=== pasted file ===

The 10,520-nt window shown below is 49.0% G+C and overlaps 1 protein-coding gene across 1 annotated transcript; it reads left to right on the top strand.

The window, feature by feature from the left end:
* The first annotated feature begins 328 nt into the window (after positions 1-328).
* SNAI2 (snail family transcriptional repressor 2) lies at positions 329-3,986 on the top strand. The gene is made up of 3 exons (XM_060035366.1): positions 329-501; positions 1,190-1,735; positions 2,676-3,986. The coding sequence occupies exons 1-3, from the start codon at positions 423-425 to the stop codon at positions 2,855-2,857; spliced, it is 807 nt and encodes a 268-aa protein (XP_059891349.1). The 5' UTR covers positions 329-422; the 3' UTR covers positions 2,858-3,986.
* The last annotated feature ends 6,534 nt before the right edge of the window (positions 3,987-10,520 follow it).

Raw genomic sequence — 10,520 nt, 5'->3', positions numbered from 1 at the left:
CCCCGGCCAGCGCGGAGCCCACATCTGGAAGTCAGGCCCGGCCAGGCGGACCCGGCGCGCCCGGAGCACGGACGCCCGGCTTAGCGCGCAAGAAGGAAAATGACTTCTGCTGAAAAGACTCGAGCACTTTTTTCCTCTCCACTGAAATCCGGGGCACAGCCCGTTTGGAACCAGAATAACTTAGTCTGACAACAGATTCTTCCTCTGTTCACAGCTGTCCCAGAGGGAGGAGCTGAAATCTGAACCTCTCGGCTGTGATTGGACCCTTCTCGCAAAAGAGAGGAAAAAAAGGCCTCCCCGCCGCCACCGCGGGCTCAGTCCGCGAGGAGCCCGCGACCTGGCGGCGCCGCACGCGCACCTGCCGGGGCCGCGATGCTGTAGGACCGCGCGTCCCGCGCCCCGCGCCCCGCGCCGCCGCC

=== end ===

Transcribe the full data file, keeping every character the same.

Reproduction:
The 10,520-nt window shown below is 49.0% G+C and overlaps 1 protein-coding gene across 1 annotated transcript; it reads left to right on the top strand.

The window, feature by feature from the left end:
* The first annotated feature begins 328 nt into the window (after positions 1-328).
* SNAI2 (snail family transcriptional repressor 2) lies at positions 329-3,986 on the top strand. The gene is made up of 3 exons (XM_060035366.1): positions 329-501; positions 1,190-1,735; positions 2,676-3,986. The coding sequence occupies exons 1-3, from the start codon at positions 423-425 to the stop codon at positions 2,855-2,857; spliced, it is 807 nt and encodes a 268-aa protein (XP_059891349.1). The 5' UTR covers positions 329-422; the 3' UTR covers positions 2,858-3,986.
* The last annotated feature ends 6,534 nt before the right edge of the window (positions 3,987-10,520 follow it).

Raw genomic sequence — 10,520 nt, 5'->3', positions numbered from 1 at the left:
CCCCGGCCAGCGCGGAGCCCACATCTGGAAGTCAGGCCCGGCCAGGCGGACCCGGCGCGCCCGGAGCACGGACGCCCGGCTTAGCGCGCAAGAAGGAAAATGACTTCTGCTGAAAAGACTCGAGCACTTTTTTCCTCTCCACTGAAATCCGGGGCACAGCCCGTTTGGAACCAGAATAACTTAGTCTGACAACAGATTCTTCCTCTGTTCACAGCTGTCCCAGAGGGAGGAGCTGAAATCTGAACCTCTCGGCTGTGATTGGACCCTTCTCGCAAAAGAGAGGAAAAAAAGGCCTCCCCGCCGCCACCGCGGGCTCAGTCCGCGAGGAGCCCGCGACCTGGCGGCGCCGCACGCGCACCTGCCGGGGCCGCGATGCTGTAGGACCGCGCGTCCCGCGCCCCGCGCCCCGCGCCGCCGCC